In any event, I missed that nuance. But I didn’t miss the nostalgia that persisted even among those who questioned the New Critics. Consider Geoffrey Hartman, one of the so-called Yale School of deconstructive critics, though Hartman did not go so far as Miller, de Man, nor Derrida himself. In the title essay from The Fate of Reading (1975) Hartman is grappling with the fact that, no matter how intensely critics are oriented toward the texts of which they write, that very act of writing requires distance from those texts. One cannot write about the text if and while one is immersed in reading it. Complaining that contemporary theorists—mostly French or under French influence—have come to privilege such writing over reading, Hartman asks (p. 272): "To what can we turn now to restore reading, or that conscious and scrupulous form of it we call literary criticism?"
Friday, August 12, 2011
What a strange question: How big is a thought? Can have sizes?
We know that a blue whale is larger than the krill on which it feeds. Does that mean that the blue whale thought must be larger, by 100s of thousands of times, than the krill thought? What about the thought of a star and the thought of a quark? Is the thought of the universe the biggest thought of all? If so, is it contained in that sentence, by mere inclusion of the phrase, “thought of the universe”, for that sentence is a small thing, is it not?
I suppose one might as well ask: How many thoughts can you put on the head of a pin, nicely arranged, by category? Now, if one asked that of books, the answer is simple: None, books are each one alone, typically, much larger than a pin head. Now, if we could miniaturize the books—I’m thinking of Nelson Shrinkafeller (scan down the page), an occasional character from the old Li’l Abner cartoon strip . . . .
The size of a book depends on many things, kind and weight of paper, page size, how the type is set, and so forth. But it depends mostly on the number of words. Words represent thoughts, no? Do lots of words imply a big thought, perhaps standing behind them, like the sun rising through the trees, spreading streams of glory through the forest? But what of a telephone book? Lots of words, but nary a thought among them.
If all those questions are born of category mistakes, you say, then how is it that we talk of big ideas? There’s a website called Big Think, presenting “Blogs, Articles and Videos from the World's Top Thinkers and Leaders.” What is it about those thoughts that makes them big? I suppose its their implications. Perhaps a BIG THOUGHT has implications for many other thoughts, brings a new order to them, whereas small and medium-sized thoughts are not so richly linked to other thoughts.
Perhaps we can represent thoughts by networks, like maps. Each atomic thought is a place on the map. These thoughts are connected to one another across the surface of the map. We could then say that thoughts with more connections, with a larger network, are BIGGER than thoughts with few connections.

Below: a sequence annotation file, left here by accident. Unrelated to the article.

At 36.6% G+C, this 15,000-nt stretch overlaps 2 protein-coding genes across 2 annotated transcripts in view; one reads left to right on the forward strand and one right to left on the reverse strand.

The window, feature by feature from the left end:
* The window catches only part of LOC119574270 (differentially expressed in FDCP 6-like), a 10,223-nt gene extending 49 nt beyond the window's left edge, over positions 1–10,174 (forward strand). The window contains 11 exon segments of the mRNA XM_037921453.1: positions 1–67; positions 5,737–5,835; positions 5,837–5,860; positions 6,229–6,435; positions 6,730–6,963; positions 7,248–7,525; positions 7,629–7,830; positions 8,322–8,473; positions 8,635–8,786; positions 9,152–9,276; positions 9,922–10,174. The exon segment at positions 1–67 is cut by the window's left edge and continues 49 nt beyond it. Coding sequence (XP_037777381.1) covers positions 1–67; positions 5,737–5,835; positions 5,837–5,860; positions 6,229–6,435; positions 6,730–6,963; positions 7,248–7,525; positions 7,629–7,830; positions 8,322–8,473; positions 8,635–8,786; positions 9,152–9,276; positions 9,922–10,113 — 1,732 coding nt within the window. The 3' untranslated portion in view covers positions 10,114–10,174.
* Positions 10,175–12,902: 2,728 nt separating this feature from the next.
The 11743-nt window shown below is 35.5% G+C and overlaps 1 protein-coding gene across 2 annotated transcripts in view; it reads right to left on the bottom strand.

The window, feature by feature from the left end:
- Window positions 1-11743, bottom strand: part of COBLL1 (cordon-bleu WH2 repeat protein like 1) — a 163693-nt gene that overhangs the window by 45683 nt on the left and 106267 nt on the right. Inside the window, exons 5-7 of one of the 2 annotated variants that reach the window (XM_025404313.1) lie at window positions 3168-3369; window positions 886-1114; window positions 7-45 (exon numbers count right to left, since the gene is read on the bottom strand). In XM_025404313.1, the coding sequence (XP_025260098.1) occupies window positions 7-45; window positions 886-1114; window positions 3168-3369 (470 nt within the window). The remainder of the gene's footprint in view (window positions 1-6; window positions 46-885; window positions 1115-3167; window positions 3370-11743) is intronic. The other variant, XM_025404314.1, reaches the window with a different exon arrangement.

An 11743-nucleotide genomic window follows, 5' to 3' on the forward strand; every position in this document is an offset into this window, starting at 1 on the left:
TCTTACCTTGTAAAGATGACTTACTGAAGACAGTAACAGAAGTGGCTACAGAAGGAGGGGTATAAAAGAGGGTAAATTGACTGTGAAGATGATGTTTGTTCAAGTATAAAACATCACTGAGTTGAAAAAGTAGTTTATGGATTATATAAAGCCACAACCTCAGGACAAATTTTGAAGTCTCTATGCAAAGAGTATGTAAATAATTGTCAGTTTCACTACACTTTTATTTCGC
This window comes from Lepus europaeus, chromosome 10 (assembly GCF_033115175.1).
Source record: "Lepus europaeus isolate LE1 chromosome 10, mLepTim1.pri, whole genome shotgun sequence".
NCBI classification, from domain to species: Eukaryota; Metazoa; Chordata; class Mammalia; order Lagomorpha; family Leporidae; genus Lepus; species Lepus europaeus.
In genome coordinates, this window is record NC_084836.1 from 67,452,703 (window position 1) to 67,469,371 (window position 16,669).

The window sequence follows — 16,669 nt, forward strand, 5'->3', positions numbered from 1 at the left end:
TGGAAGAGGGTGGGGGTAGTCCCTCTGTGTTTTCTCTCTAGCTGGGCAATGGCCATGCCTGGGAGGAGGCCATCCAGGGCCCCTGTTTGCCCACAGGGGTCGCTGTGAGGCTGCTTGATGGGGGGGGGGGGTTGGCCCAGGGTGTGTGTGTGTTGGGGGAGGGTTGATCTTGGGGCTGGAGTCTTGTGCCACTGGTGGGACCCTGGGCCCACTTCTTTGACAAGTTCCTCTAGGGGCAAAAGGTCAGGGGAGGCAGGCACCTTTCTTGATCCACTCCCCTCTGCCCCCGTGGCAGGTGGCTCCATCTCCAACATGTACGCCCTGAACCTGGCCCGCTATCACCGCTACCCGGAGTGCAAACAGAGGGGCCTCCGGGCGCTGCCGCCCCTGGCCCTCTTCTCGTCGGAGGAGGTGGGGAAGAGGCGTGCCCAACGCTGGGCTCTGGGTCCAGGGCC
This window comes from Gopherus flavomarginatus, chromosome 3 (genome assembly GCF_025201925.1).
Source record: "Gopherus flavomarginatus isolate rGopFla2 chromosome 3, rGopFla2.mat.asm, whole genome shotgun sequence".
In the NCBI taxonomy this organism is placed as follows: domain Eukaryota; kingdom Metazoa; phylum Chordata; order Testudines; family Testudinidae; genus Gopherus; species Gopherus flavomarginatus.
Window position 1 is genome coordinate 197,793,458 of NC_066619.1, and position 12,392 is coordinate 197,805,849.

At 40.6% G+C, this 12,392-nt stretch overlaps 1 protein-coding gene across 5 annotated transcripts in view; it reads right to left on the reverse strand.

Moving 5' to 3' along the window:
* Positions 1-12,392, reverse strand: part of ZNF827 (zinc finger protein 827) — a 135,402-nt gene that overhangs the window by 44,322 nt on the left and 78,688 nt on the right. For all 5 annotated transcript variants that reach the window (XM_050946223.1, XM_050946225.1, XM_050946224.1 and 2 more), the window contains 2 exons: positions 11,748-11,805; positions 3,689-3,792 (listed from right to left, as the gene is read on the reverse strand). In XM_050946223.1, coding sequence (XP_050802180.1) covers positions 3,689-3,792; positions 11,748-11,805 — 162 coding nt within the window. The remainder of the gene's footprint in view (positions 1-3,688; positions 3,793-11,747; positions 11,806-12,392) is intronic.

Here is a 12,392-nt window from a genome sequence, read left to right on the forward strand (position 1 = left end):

Thursday, August 11, 2011
I’ve been enjoying Malick’s The Thin Red Line and thought I’d compare it with Coppola’s Apocalypse Now. Nothing elaborate or formal; just some notes.
Both are war films, and both involve the jungle. But they’re quite different. Still, I can’t help wondering whether or not Malick has learned from Coppola’s staging of the jungle. To be sure, Malick’s film is much more IN the jungle than Coppola’s, but I can’t help but think that anyone who’d see Apocalypse Now would be influenced by the Chef & Willard jungle tiger sequence. Not in any direct and deliberate way. It’s just that when you’ve SEEN that sequence in Apocalypse Now you can’t help but see the jungle in that way. On the other hand, all those shots of the sun filtering down through the trees in a misty air, those are Malick’s.
Both films involve a (human) sacrifice, though with different valence. Coppola’s Kurtz is sacrificed to rid the national soul of bad blood while Malick’s Witt is sacrified, well, that others might live, and perhaps to validate THE LIGHT as well. There’s nothing in Coppola’s film doing the work of The Light in Malick’s; nor is there anything in Malick’s film doing the work of a largely invisible directorate of four star general clowns. It’s not obvious to me whether this difference is metaphysical or merely a contingent matter of thematic choice.
Malick treats war as a fact of human life, as a fact, perhaps, of the cosmos at large. Deal with it. Coppola treats war as the product of cumulative human corruption. Deal with it.
And deal with it they have. Superbly, each in his way.
Yet he saw some way off what seemed like a mound,A hillock high and broad, hard by the water,Where the stream fell in foam down the face of the steepAnd bubbled as if it boiled on its bed below.The knight urges his horse, and heads for the knoll;Leaps lightly to earth; loops well the reinOf his steed to a stout branch, and stations him there.He strides straight to the mound, strolls all about,Much wondering what it was, but no whit the wiser;It had a hole at one end, and on either side,And hollow all within, like some old cave,Or a crevice of an old crag—he could not discernaright.
—Sir Gawain and the Green Knight
The Urban Design Studio, as I’ve been calling it, isn’t quite so undifferentiated from its surroundings as is the Green Chapel in Sir Gawain and the Green Knight, but it aspires to that condition. Here’s a shot of the North Wall:
The foliage all but disappears into the blue and yellow patterning on the wall, or is it emergence? Taking a closer look, could that be the Green Knight himself we see?
Let’s move around to the West Wall. Here we see a typical undifferentiated palimpsest of multiple interacting asynchronous causal agents, that is, different writers, different times, messin’ ‘round: